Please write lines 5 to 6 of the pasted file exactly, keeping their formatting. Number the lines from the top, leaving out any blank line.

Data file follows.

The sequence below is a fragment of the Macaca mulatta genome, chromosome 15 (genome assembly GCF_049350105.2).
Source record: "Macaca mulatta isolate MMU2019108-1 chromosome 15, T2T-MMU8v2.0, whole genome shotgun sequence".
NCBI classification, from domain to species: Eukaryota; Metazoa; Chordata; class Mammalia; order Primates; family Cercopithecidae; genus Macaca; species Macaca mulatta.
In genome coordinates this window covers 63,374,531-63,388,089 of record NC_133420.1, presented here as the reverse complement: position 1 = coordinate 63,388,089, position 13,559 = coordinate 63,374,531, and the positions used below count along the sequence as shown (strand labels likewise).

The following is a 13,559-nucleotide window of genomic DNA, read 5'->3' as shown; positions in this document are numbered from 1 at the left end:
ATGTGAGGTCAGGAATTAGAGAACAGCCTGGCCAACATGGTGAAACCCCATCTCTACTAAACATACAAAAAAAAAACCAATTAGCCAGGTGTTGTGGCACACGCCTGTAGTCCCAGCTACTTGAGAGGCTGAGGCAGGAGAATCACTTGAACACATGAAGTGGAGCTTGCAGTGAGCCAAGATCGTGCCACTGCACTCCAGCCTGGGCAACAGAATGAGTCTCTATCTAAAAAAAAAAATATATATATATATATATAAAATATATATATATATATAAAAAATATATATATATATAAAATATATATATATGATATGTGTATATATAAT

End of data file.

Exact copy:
The following is a 13,559-nucleotide window of genomic DNA, read 5'->3' as shown; positions in this document are numbered from 1 at the left end:
ATGTGAGGTCAGGAATTAGAGAACAGCCTGGCCAACATGGTGAAACCCCATCTCTACTAAACATACAAAAAAAAAACCAATTAGCCAGGTGTTGTGGCACACGCCTGTAGTCCCAGCTACTTGAGAGGCTGAGGCAGGAGAATCACTTGAACACATGAAGTGGAGCTTGCAGTGAGCCAAGATCGTGCCACTGCACTCCAGCCTGGGCAACAGAATGAGTCTCTATCTAAAAAAAAAAATATATATATATATATATAAAATATATATATATATATAAAAAATATATATATATATAAAATATATATATATGATATGTGTATATATAAT